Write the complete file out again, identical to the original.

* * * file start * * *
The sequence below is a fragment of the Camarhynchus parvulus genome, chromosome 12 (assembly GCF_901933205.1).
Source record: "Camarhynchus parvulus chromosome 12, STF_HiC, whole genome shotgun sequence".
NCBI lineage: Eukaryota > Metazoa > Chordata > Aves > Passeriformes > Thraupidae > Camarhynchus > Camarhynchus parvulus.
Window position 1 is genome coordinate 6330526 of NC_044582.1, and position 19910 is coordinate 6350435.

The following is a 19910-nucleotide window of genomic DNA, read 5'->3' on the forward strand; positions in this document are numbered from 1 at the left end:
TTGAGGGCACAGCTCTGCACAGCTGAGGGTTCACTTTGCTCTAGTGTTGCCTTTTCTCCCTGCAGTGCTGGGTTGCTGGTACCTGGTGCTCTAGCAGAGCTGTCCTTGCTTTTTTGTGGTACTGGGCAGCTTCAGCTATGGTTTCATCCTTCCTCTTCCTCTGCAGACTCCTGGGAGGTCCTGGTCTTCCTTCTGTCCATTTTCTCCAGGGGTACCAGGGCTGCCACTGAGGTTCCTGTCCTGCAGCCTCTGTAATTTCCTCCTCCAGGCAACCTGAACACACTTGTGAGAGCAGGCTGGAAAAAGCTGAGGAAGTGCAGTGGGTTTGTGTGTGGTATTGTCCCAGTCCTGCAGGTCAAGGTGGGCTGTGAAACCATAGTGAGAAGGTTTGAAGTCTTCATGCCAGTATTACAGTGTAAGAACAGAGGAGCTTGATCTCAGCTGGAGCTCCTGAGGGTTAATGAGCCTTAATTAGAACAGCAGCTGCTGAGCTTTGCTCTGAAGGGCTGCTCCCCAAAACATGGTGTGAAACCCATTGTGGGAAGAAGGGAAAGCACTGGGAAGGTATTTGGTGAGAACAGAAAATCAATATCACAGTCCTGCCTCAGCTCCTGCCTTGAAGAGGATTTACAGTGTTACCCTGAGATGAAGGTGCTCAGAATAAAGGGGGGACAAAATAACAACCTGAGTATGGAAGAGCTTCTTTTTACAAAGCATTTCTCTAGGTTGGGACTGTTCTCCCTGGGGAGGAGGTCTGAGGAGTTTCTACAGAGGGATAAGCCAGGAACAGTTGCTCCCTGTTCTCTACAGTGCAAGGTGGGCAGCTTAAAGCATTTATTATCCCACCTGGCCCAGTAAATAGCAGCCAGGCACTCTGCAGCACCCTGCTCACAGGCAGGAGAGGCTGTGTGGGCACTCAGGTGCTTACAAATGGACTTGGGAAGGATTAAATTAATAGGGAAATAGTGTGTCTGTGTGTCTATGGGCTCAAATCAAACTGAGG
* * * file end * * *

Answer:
The sequence below is a fragment of the Camarhynchus parvulus genome, chromosome 12 (assembly GCF_901933205.1).
Source record: "Camarhynchus parvulus chromosome 12, STF_HiC, whole genome shotgun sequence".
NCBI lineage: Eukaryota > Metazoa > Chordata > Aves > Passeriformes > Thraupidae > Camarhynchus > Camarhynchus parvulus.
Window position 1 is genome coordinate 6330526 of NC_044582.1, and position 19910 is coordinate 6350435.

The following is a 19910-nucleotide window of genomic DNA, read 5'->3' on the forward strand; positions in this document are numbered from 1 at the left end:
TTGAGGGCACAGCTCTGCACAGCTGAGGGTTCACTTTGCTCTAGTGTTGCCTTTTCTCCCTGCAGTGCTGGGTTGCTGGTACCTGGTGCTCTAGCAGAGCTGTCCTTGCTTTTTTGTGGTACTGGGCAGCTTCAGCTATGGTTTCATCCTTCCTCTTCCTCTGCAGACTCCTGGGAGGTCCTGGTCTTCCTTCTGTCCATTTTCTCCAGGGGTACCAGGGCTGCCACTGAGGTTCCTGTCCTGCAGCCTCTGTAATTTCCTCCTCCAGGCAACCTGAACACACTTGTGAGAGCAGGCTGGAAAAAGCTGAGGAAGTGCAGTGGGTTTGTGTGTGGTATTGTCCCAGTCCTGCAGGTCAAGGTGGGCTGTGAAACCATAGTGAGAAGGTTTGAAGTCTTCATGCCAGTATTACAGTGTAAGAACAGAGGAGCTTGATCTCAGCTGGAGCTCCTGAGGGTTAATGAGCCTTAATTAGAACAGCAGCTGCTGAGCTTTGCTCTGAAGGGCTGCTCCCCAAAACATGGTGTGAAACCCATTGTGGGAAGAAGGGAAAGCACTGGGAAGGTATTTGGTGAGAACAGAAAATCAATATCACAGTCCTGCCTCAGCTCCTGCCTTGAAGAGGATTTACAGTGTTACCCTGAGATGAAGGTGCTCAGAATAAAGGGGGGACAAAATAACAACCTGAGTATGGAAGAGCTTCTTTTTACAAAGCATTTCTCTAGGTTGGGACTGTTCTCCCTGGGGAGGAGGTCTGAGGAGTTTCTACAGAGGGATAAGCCAGGAACAGTTGCTCCCTGTTCTCTACAGTGCAAGGTGGGCAGCTTAAAGCATTTATTATCCCACCTGGCCCAGTAAATAGCAGCCAGGCACTCTGCAGCACCCTGCTCACAGGCAGGAGAGGCTGTGTGGGCACTCAGGTGCTTACAAATGGACTTGGGAAGGATTAAATTAATAGGGAAATAGTGTGTCTGTGTGTCTATGGGCTCAAATCAAACTGAGG